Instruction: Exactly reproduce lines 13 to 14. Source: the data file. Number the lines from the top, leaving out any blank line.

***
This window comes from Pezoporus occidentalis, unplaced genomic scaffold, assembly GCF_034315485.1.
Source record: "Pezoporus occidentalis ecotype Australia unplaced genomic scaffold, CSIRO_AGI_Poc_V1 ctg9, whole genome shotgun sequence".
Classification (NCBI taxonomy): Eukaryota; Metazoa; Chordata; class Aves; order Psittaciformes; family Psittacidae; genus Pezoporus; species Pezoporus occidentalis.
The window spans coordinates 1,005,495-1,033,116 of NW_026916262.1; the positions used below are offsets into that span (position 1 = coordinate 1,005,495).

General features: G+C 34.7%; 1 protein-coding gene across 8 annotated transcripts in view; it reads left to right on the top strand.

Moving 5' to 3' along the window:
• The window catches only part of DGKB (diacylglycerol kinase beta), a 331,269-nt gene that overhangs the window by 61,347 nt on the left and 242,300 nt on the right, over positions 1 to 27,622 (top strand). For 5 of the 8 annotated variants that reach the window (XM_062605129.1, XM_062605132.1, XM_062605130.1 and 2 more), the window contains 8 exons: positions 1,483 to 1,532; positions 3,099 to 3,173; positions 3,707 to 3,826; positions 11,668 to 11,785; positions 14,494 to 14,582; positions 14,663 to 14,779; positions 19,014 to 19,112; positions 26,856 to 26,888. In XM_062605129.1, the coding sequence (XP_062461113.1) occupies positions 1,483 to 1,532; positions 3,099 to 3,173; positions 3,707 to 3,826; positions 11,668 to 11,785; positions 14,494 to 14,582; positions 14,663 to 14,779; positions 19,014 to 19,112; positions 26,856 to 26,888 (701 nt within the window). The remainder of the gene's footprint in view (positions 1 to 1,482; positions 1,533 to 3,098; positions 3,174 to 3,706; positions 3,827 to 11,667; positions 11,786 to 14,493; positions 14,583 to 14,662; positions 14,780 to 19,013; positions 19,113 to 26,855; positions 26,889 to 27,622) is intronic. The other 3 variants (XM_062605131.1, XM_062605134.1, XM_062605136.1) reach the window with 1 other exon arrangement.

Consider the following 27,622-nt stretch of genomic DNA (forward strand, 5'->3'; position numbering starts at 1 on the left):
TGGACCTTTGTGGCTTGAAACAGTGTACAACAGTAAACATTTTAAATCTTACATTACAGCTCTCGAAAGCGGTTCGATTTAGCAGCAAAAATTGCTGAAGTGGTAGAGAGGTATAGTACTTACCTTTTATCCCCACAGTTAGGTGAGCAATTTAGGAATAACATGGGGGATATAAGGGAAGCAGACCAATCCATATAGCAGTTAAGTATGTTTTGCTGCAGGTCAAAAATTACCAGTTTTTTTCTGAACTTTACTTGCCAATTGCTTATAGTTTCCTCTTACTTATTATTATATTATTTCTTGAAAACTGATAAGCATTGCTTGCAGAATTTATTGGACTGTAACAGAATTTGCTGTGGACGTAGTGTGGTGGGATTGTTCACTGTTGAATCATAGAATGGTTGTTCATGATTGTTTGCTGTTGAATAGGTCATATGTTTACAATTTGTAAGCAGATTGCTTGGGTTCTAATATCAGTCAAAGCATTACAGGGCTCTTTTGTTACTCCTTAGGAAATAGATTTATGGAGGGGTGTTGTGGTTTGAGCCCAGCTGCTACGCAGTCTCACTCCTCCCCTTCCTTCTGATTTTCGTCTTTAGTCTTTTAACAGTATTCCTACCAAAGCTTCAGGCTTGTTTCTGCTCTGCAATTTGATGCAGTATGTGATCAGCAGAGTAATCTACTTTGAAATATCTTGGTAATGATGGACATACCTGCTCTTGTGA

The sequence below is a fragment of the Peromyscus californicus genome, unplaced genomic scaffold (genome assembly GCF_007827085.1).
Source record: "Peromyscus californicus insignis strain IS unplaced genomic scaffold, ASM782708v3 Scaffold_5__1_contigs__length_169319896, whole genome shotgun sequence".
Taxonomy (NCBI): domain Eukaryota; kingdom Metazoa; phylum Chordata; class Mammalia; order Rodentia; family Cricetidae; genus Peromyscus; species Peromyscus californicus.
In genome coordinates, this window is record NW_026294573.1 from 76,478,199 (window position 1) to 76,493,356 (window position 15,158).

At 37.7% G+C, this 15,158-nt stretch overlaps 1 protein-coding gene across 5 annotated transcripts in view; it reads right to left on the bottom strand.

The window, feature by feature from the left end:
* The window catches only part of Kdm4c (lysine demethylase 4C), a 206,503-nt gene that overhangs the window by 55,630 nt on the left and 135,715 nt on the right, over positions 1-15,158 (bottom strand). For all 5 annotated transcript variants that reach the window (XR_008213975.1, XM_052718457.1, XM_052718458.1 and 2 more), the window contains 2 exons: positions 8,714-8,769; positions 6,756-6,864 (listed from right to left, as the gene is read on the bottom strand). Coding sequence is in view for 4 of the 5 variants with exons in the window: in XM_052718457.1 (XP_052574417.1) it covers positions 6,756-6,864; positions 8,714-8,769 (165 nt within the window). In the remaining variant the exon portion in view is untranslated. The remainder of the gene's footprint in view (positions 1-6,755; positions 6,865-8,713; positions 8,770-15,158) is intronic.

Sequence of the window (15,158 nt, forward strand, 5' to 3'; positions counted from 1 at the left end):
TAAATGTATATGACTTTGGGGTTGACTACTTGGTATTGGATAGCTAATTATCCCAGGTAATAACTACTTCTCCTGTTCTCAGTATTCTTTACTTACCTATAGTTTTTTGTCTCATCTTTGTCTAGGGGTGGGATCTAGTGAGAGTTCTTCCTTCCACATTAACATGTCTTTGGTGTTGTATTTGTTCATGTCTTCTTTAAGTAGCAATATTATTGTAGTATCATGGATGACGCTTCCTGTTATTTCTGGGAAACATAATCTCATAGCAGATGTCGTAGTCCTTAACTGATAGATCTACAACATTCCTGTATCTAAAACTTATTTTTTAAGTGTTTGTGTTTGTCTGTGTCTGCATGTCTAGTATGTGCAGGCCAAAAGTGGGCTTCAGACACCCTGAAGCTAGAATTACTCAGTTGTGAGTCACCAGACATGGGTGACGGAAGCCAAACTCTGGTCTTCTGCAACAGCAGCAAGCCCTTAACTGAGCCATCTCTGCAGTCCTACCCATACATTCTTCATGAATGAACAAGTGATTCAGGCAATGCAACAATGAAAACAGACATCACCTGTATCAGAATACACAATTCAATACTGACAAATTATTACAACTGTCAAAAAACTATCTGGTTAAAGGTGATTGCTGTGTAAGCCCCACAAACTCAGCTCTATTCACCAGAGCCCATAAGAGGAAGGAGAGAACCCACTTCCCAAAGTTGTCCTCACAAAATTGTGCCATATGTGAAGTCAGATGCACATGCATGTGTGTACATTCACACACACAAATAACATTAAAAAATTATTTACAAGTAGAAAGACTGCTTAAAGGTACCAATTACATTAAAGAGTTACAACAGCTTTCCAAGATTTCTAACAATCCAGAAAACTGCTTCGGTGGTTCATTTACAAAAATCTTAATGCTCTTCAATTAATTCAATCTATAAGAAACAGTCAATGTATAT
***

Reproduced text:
In genome coordinates, this window is record NW_026294573.1 from 76,478,199 (window position 1) to 76,493,356 (window position 15,158).

At 37.7% G+C, this 15,158-nt stretch overlaps 1 protein-coding gene across 5 annotated transcripts in view; it reads right to left on the bottom strand.